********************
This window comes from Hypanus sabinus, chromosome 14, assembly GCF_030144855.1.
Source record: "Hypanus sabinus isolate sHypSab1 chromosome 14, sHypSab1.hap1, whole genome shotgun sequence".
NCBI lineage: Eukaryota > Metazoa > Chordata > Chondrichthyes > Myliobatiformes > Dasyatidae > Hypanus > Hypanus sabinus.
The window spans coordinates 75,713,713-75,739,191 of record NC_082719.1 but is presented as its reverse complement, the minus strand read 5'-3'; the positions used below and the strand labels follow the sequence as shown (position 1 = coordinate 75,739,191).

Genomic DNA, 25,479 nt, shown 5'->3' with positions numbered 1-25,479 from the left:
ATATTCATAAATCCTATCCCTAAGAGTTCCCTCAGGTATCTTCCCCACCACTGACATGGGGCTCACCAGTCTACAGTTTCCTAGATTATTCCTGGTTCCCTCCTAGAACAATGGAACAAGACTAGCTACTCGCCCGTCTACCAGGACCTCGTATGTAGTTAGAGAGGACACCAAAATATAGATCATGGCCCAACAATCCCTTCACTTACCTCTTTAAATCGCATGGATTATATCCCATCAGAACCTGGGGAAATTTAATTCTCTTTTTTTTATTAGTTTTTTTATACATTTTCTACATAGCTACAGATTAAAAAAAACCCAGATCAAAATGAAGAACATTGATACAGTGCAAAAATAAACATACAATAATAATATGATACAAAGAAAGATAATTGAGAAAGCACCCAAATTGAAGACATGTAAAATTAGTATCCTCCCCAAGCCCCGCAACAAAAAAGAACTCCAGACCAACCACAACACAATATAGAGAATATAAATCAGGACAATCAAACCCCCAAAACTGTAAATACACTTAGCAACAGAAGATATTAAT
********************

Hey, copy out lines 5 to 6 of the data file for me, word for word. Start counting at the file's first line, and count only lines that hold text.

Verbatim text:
Genomic DNA, 25,479 nt, shown 5'->3' with positions numbered 1-25,479 from the left:
ATATTCATAAATCCTATCCCTAAGAGTTCCCTCAGGTATCTTCCCCACCACTGACATGGGGCTCACCAGTCTACAGTTTCCTAGATTATTCCTGGTTCCCTCCTAGAACAATGGAACAAGACTAGCTACTCGCCCGTCTACCAGGACCTCGTATGTAGTTAGAGAGGACACCAAAATATAGATCATGGCCCAACAATCCCTTCACTTACCTCTTTAAATCGCATGGATTATATCCCATCAGAACCTGGGGAAATTTAATTCTCTTTTTTTTATTAGTTTTTTTATACATTTTCTACATAGCTACAGATTAAAAAAAACCCAGATCAAAATGAAGAACATTGATACAGTGCAAAAATAAACATACAATAATAATATGATACAAAGAAAGATAATTGAGAAAGCACCCAAATTGAAGACATGTAAAATTAGTATCCTCCCCAAGCCCCGCAACAAAAAAGAACTCCAGACCAACCACAACACAATATAGAGAATATAAATCAGGACAATCAAACCCCCAAAACTGTAAATACACTTAGCAACAGAAGATATTAAT